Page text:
(NAPSI)—Americans’ satisfaction with K−12 education reached a 15-year high this year, according to a Gallup poll, but the majority of people still think it’s on the wrong track. The 2019 Schooling in America Survey by EdChoice and Braun Research digs deeper to find out why that might be.
It found most parents say they are satisfied with their kids’ current schools:
• 79% of parents are satisfied with a private school
• 77% of parents are satisfied with a public charter school
• 76% of parents are satisfied with home schooling
• 67% of parents are satisfied with a public district school.
Although 82% of students today attend public district schools, 69% of parents and 53% of public district school teachers said they would prefer to send their own kids somewhere else. So, though parents generally say they are satisfied with their assigned district schools, their preferences (if money and transportation weren’t barriers) tell a different story.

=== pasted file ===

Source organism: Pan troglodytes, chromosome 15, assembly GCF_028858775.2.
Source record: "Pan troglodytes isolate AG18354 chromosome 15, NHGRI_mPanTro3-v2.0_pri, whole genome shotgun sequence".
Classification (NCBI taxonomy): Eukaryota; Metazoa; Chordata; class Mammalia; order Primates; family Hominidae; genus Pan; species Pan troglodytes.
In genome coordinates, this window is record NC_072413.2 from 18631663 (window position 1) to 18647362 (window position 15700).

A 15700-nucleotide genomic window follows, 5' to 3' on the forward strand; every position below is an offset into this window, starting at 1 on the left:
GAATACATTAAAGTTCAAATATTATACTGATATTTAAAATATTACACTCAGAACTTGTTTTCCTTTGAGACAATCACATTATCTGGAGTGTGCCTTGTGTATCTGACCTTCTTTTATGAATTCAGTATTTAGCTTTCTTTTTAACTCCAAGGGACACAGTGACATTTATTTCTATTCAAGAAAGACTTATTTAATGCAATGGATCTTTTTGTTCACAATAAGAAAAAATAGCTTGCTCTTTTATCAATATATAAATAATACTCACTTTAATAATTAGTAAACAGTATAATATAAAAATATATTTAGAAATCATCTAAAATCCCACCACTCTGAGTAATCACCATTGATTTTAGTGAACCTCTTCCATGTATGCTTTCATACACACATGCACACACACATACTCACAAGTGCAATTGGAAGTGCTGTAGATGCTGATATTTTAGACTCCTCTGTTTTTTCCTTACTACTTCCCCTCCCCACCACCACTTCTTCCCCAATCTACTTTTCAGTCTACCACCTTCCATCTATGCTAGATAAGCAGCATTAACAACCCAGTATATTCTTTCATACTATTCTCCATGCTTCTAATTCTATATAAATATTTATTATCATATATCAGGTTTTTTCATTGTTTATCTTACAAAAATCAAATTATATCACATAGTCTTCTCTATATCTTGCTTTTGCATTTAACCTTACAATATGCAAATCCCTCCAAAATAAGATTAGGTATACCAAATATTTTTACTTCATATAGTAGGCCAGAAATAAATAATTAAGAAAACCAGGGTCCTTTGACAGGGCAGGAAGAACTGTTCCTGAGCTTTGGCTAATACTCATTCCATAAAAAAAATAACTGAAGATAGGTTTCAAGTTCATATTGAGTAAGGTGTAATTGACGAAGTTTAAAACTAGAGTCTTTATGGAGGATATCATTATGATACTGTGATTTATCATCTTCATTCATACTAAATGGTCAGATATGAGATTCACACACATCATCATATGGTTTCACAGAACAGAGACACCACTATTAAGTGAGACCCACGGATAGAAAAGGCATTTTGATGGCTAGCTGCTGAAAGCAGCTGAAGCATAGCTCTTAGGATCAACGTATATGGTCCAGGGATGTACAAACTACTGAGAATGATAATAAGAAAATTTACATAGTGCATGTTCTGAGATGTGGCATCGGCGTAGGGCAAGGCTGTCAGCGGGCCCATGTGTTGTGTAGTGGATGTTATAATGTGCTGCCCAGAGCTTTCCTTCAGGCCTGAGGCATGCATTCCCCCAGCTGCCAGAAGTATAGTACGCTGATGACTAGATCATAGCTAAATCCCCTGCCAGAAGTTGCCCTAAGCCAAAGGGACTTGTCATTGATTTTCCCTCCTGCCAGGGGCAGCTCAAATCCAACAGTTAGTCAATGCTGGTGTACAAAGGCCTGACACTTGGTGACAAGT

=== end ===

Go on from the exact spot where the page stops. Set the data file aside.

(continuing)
That may be one reason support for school choice options, such as charter schools, school vouchers, tax-credit scholarships—remains strong. When families learn how education savings accounts (ESAs) can help them not just to afford private school but to customize an education for their kids—nearly everyone supports them.
• 85% of current school parents support ESAs
• 78% of current public school teachers support ESAs
• 77% of the general population supports ESAs.
The top most important reasons people support ESAs: access to a better academic environment and more freedom and flexibility for parents.
There’s little love for more standardized testing among parents and teachers. In fact, 71% of the general population, 72% of parents and 88% of teachers think how we currently test kids is “too much” or “about right.”
People don’t know what schooling costs—public or private—but most still think public schools need more money. The majority of Americans, including public school teachers, grossly underestimate how much public schools spend per student: $12,201 on average. At the same time, they tend to overestimate how much private school tuition costs: $10,676 on average.
To learn more findings from this poll, visit EdChoice, a nonpartisan, nonproft organization that serves as the clearinghouse of information related to school choice research and policy in the United States, at www.edchoice.org.
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